Ratings Don't Matter: An Official Tournament Player

jlueke
jlueke
Feb 22, 2010, 8:42 AM |
2

I've completed my first year of playing chess as an adult by getting a 4.5/6 in the U1400 section of the MN open.  With these six games I will have played 28 tournament games and thus my rating will become official (somewhere between 1320-1340).  Naturally I think I should be higher, but I started pretty low as I wasn't ready for tournament play and obviously had a lot to learn about playing chess.  Below are some of the things I've discovered playing OTB.

Ratings don't matter!  For any single game I've found that ratings are not that indicative for the type of game that will ensue.  Part of this, I believe, is that ratings measure an ability to play consistently not just for a whole game, but a whole series of games.  So a 1000 player may play two games at 1400 strength and then taper off to playing worse.  Some people react badly to a loss, some people get tired (I haven't won a 4th game in a day yet).  I've outplayed a 1650 and almost lost to a 785.  I try not to even look at the rating of my opponent before the game, I just try to play my best each game. 

Another thing I've learned is that OTB chess is hard, physically and menatlly.  Even with relatively short time controls of G/120 after 3-4 games in a day it is very difficult to focus.  I had one coaching session and was told to do to two things, try to ignore threats and predict my opponents move.  Even knowing this it was very hard to do the latter.  Winning early makes it easy to fall into old patterns and I was used to just calculating my opponents response to my plans, not so much their own plans.  Finally this Sunday I made an extra effort to change my thinking and it definitely helped.  But after 9 hours of chess playing at your personal best isn't as easy as it sounds.  The 4th game syndrome I have is that I want to go home!  I still haven't figured out a way to psyche myself up for those games.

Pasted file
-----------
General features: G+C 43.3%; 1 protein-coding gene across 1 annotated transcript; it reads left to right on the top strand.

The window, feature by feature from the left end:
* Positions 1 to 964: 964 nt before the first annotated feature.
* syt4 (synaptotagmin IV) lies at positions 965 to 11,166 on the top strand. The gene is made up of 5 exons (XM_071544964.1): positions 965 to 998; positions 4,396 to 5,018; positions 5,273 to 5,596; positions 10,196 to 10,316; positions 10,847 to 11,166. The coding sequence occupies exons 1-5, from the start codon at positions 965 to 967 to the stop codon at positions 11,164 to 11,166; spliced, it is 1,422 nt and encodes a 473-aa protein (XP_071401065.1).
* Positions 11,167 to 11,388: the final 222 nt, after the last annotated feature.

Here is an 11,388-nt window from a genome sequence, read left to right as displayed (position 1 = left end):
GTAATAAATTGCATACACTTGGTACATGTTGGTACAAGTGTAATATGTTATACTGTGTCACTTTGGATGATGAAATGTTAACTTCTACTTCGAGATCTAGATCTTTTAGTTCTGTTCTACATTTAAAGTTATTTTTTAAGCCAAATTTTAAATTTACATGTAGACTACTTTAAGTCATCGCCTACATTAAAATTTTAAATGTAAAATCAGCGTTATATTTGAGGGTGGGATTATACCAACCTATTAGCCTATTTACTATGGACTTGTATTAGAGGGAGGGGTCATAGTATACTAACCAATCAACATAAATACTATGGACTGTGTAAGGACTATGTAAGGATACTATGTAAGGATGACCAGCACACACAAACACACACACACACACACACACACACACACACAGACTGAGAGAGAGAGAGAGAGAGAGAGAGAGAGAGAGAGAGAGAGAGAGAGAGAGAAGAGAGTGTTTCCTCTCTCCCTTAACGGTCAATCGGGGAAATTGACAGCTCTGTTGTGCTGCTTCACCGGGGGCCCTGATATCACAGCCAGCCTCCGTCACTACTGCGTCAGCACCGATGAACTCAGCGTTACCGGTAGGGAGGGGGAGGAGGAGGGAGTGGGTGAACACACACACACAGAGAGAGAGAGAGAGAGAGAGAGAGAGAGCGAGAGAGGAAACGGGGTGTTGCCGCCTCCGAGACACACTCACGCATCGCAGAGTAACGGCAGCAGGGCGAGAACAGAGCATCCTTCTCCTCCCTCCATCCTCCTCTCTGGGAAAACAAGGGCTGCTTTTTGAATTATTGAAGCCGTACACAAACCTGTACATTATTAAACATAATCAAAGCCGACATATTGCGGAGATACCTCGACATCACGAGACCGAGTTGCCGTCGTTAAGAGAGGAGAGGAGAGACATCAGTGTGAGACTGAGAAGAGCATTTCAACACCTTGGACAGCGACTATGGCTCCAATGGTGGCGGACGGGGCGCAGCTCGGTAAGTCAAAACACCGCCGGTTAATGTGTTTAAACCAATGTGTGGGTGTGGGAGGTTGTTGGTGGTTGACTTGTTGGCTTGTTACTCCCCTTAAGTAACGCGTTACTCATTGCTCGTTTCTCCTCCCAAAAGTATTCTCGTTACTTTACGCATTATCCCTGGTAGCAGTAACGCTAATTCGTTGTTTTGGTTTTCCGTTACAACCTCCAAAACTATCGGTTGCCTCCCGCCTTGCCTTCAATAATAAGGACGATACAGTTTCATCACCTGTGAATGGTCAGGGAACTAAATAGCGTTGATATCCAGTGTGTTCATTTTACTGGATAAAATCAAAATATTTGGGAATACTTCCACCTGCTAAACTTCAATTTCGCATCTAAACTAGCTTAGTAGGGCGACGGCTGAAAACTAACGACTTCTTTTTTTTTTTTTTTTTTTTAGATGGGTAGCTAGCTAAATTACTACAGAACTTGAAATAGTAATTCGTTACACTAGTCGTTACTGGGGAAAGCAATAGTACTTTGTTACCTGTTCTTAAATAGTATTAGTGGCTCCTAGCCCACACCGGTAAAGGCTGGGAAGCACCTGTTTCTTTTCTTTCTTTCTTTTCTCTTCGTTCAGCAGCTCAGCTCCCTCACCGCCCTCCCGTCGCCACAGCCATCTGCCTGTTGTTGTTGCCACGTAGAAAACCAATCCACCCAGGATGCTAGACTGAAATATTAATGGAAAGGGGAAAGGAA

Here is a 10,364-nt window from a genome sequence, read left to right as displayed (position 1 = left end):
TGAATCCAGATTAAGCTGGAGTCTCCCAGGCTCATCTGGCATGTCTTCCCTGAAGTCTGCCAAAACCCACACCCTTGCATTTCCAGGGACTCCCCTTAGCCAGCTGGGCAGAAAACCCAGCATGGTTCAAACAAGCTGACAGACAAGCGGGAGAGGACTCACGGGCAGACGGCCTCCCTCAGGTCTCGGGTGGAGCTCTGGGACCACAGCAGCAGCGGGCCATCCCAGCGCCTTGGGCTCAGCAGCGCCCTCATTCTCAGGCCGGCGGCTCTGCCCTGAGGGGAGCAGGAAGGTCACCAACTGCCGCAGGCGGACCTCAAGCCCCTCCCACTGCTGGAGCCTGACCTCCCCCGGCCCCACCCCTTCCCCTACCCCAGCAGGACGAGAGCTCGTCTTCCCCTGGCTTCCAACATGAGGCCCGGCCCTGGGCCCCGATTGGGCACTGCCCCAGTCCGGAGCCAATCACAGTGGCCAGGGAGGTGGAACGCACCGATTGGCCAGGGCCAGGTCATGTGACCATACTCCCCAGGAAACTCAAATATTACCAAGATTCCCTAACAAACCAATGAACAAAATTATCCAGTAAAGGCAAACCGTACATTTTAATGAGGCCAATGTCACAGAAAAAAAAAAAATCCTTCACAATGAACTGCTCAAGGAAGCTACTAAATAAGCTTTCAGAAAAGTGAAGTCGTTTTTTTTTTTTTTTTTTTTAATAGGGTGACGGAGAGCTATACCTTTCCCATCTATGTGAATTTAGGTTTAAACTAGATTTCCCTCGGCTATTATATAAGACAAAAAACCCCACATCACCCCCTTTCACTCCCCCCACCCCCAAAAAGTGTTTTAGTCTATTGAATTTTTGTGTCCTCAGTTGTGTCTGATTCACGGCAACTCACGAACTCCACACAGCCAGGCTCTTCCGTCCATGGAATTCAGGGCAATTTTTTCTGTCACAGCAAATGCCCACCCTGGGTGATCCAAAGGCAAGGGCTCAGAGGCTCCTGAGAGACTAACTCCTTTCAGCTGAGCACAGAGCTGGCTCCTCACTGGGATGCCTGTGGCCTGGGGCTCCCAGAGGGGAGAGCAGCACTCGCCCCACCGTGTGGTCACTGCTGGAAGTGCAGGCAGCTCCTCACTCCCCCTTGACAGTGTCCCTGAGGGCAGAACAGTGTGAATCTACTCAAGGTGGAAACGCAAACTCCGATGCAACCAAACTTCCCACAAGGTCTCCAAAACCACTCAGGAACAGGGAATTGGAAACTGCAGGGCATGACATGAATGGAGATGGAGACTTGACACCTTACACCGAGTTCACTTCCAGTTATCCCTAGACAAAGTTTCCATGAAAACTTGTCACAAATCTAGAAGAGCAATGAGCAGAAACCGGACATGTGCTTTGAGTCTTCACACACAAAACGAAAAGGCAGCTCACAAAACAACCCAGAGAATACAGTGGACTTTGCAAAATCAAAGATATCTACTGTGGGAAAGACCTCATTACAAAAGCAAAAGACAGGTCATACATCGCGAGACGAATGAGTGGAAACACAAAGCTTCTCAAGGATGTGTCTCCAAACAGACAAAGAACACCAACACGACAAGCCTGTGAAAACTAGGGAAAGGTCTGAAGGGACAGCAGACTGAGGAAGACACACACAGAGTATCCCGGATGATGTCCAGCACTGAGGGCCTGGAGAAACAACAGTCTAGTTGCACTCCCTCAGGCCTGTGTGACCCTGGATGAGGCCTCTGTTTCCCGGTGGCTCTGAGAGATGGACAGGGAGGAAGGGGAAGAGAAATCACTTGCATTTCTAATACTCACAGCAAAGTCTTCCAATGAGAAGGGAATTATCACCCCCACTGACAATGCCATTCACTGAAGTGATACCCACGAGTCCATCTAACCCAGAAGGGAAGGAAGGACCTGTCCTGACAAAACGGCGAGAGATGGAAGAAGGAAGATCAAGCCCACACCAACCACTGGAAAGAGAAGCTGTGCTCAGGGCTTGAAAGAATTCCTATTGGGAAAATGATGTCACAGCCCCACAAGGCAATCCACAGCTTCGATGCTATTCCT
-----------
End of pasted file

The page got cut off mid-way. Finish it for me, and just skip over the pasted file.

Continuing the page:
Lastly, I think OTB chess is definitely great if you want to improve.  Not necessary, but very helpful.  It will really measure what areas are in need of the most improvement.  I was blowing a lot of endgames, I've focused a lot more on the endgames and this last tournament I did let one advantage slip into a draw (with 23 secods left) but I also won an opposite colored bishop endgame and I easily improved my position in two other games into easily won engames.  If you have the time and really want to test your chess and find your weaknesses then OTB chess is a great way to apply pressure and find out exactly where you stand.  Just remember for any given game, the ratings don't matter.